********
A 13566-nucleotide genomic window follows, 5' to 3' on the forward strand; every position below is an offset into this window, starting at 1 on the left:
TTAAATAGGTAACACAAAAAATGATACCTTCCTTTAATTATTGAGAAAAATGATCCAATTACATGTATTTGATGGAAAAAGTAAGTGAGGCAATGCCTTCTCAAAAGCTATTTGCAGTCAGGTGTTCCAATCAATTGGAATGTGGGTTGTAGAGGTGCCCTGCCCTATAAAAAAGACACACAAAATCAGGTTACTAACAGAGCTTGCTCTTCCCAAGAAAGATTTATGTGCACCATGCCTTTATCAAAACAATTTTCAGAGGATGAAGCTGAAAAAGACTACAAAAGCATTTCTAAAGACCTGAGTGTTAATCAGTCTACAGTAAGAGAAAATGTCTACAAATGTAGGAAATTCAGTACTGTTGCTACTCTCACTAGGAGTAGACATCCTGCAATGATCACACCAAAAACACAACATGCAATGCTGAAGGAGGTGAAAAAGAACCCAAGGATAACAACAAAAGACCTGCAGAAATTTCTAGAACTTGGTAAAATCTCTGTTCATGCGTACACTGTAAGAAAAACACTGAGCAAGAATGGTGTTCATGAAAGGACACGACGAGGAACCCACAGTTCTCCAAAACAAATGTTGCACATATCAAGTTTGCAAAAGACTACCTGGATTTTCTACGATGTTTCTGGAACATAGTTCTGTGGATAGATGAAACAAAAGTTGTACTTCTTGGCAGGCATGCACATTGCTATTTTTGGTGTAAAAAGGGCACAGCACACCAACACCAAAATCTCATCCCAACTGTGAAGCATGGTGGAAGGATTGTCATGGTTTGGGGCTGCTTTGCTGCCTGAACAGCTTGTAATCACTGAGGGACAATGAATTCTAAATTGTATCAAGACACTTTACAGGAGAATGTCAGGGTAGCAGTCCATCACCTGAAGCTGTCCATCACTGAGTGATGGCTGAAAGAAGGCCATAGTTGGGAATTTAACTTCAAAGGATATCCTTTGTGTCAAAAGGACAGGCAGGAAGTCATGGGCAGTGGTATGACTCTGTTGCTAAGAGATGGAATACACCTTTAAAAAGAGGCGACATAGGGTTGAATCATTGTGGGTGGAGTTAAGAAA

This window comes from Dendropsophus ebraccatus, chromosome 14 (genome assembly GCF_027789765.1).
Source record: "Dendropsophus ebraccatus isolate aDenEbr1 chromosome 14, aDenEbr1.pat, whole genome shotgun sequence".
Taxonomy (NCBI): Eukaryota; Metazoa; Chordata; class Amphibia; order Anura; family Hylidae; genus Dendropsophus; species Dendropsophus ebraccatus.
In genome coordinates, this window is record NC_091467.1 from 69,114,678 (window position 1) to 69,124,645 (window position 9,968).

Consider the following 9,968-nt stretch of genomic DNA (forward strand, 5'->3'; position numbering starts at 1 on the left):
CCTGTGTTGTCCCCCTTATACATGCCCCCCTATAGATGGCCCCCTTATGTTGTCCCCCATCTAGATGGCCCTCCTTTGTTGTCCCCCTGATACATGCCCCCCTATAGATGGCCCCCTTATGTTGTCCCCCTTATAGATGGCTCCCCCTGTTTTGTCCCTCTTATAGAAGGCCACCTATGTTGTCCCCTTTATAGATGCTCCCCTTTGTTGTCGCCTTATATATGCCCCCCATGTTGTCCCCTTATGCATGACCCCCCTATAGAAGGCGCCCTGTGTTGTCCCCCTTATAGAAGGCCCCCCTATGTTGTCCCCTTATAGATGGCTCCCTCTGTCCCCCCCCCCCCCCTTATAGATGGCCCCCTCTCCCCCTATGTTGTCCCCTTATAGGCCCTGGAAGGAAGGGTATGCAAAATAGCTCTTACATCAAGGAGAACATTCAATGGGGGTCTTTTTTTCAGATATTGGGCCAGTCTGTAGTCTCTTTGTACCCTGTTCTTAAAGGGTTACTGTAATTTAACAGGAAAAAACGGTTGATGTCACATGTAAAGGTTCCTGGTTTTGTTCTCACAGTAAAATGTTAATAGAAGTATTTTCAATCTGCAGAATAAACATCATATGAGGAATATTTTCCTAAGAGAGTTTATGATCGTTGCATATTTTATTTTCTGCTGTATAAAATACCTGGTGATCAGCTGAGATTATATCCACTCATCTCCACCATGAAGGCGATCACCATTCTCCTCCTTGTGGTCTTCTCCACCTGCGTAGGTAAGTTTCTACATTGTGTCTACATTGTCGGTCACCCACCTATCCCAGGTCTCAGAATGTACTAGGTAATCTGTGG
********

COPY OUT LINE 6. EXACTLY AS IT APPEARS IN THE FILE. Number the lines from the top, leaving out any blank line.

In genome coordinates, this window is record NC_091467.1 from 69,114,678 (window position 1) to 69,124,645 (window position 9,968).